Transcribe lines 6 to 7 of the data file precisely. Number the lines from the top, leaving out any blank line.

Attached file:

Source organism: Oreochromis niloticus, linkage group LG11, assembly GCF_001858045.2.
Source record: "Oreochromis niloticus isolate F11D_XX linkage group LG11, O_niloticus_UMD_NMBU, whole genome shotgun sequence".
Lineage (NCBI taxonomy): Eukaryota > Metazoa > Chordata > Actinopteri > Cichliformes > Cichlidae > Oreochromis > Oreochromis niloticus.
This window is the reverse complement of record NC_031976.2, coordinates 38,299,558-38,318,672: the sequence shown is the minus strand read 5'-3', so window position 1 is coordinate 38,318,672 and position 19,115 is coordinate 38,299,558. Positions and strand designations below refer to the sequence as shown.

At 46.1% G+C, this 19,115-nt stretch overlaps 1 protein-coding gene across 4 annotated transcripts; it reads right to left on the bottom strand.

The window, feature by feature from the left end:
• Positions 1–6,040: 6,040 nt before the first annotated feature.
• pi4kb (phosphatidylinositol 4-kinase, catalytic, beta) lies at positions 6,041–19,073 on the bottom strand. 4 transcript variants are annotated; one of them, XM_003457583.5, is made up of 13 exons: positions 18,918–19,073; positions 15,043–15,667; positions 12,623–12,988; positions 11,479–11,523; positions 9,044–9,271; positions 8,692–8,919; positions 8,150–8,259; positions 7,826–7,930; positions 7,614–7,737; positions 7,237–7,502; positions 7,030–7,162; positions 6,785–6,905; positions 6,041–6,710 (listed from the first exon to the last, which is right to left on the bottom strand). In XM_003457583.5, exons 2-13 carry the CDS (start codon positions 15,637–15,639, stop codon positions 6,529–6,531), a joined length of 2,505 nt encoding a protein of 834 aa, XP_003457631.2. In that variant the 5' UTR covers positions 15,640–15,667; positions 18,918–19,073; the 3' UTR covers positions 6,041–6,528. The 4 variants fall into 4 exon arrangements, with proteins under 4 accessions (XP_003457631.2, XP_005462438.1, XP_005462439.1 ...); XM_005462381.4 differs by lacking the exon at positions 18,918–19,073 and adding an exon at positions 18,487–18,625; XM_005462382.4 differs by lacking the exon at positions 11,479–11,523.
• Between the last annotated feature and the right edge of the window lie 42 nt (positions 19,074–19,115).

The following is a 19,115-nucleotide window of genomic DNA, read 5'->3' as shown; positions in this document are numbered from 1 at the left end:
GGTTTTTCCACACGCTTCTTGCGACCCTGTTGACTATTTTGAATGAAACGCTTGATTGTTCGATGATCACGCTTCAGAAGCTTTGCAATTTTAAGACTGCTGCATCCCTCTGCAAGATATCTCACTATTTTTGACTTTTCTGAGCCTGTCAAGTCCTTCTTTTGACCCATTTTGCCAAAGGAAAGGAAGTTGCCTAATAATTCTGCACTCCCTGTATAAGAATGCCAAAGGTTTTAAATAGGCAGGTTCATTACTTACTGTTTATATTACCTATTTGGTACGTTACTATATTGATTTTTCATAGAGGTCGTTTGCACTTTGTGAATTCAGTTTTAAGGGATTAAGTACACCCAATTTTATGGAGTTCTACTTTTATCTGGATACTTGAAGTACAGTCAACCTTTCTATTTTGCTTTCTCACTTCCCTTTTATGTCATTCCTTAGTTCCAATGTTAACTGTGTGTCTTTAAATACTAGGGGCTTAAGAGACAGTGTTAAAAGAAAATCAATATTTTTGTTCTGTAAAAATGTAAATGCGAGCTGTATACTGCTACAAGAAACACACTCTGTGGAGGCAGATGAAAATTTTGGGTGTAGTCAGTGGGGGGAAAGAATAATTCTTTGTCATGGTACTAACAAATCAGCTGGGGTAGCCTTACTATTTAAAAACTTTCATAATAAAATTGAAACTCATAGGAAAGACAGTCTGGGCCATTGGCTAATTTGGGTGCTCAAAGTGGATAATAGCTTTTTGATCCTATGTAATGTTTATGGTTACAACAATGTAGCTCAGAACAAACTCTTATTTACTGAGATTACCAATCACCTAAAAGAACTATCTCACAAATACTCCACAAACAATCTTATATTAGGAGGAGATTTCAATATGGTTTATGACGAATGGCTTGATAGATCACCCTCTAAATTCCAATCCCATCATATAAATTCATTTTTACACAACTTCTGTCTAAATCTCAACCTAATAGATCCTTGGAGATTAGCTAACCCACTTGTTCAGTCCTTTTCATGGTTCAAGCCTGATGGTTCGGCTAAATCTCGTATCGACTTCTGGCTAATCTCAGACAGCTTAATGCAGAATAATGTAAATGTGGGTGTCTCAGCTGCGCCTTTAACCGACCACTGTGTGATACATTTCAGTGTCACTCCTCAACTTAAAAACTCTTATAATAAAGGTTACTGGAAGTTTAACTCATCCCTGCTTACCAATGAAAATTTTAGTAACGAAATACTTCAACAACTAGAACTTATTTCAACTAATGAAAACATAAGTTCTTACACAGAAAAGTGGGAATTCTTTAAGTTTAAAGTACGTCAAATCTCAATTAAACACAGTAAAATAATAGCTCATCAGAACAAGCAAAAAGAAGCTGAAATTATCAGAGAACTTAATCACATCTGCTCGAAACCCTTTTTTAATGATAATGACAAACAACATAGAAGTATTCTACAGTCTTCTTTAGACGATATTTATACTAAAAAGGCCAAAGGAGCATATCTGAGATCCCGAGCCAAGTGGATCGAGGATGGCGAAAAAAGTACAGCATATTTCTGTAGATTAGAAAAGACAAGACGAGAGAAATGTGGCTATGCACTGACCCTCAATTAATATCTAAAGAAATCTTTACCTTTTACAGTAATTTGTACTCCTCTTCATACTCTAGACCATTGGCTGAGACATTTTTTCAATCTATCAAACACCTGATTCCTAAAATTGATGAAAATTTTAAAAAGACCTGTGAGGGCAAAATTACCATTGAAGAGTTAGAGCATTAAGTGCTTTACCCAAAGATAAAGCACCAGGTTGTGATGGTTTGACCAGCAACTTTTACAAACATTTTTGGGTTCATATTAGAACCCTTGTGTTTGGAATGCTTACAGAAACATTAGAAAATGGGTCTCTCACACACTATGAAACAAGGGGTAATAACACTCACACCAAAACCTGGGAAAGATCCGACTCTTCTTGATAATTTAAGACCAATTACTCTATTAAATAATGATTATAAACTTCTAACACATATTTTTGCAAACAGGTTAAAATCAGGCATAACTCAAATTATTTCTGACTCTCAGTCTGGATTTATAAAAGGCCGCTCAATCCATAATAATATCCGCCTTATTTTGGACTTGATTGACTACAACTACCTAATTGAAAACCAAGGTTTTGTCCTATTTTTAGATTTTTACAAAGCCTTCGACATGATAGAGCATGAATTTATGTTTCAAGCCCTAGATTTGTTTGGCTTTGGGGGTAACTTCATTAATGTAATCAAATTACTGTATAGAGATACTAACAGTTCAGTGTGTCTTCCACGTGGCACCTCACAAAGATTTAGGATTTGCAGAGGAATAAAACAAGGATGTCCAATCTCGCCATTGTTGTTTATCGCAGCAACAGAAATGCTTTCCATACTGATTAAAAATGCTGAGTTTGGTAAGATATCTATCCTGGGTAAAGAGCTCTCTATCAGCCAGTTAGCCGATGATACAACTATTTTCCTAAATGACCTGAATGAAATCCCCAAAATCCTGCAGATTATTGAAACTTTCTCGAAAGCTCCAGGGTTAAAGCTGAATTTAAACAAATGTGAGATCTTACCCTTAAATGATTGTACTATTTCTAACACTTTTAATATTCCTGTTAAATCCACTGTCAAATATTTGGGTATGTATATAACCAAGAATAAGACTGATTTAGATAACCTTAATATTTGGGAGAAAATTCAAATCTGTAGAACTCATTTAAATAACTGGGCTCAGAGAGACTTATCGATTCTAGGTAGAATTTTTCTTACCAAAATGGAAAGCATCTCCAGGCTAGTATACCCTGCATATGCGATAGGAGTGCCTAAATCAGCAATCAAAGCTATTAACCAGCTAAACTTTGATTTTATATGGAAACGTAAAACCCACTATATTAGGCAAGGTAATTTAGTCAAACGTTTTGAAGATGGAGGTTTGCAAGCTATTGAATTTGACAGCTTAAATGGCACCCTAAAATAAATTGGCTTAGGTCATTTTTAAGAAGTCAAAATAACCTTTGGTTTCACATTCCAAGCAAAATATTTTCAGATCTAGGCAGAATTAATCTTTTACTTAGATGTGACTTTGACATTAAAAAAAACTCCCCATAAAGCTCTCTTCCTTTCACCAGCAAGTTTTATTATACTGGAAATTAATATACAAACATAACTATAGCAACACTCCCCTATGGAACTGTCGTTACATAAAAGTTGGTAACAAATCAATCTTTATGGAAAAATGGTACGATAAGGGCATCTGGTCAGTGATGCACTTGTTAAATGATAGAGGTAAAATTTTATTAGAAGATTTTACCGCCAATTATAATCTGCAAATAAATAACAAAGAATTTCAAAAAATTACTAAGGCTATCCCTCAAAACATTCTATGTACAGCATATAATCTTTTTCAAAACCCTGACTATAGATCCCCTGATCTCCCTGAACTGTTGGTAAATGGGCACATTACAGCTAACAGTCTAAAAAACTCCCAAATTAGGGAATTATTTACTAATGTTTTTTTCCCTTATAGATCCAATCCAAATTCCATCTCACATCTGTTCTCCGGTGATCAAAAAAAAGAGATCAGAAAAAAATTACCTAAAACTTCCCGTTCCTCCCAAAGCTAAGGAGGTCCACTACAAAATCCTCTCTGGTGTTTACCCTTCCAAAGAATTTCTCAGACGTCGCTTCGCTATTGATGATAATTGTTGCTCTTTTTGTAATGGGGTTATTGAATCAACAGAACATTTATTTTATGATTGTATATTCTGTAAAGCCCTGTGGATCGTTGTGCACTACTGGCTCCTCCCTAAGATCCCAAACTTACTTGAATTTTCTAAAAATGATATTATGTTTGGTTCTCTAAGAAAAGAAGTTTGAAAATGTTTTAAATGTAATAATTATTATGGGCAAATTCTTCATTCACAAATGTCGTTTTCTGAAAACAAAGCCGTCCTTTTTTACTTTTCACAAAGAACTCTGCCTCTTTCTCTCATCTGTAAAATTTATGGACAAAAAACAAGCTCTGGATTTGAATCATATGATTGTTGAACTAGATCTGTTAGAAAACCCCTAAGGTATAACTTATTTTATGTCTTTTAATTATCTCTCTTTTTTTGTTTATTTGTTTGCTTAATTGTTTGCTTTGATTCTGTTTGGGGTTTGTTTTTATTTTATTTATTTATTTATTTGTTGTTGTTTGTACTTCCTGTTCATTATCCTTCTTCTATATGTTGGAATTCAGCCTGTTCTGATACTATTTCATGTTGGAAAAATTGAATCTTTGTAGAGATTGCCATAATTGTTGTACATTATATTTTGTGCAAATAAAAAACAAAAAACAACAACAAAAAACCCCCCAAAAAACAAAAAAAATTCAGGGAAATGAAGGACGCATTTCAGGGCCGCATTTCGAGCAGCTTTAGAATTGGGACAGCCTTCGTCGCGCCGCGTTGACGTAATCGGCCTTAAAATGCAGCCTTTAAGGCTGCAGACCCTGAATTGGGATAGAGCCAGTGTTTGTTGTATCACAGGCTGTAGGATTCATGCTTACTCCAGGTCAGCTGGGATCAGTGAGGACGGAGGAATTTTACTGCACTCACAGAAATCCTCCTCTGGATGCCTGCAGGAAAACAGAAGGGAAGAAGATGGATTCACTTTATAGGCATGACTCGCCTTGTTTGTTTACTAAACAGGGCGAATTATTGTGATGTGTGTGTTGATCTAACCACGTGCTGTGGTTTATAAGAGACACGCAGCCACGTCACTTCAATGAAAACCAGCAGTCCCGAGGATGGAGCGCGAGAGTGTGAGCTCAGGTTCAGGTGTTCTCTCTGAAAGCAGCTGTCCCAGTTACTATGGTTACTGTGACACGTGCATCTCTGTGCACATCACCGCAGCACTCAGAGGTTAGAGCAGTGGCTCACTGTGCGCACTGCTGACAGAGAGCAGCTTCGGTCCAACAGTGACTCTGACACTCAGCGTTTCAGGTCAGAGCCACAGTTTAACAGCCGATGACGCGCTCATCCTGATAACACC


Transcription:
The window, feature by feature from the left end:
• Positions 1–6,040: 6,040 nt before the first annotated feature.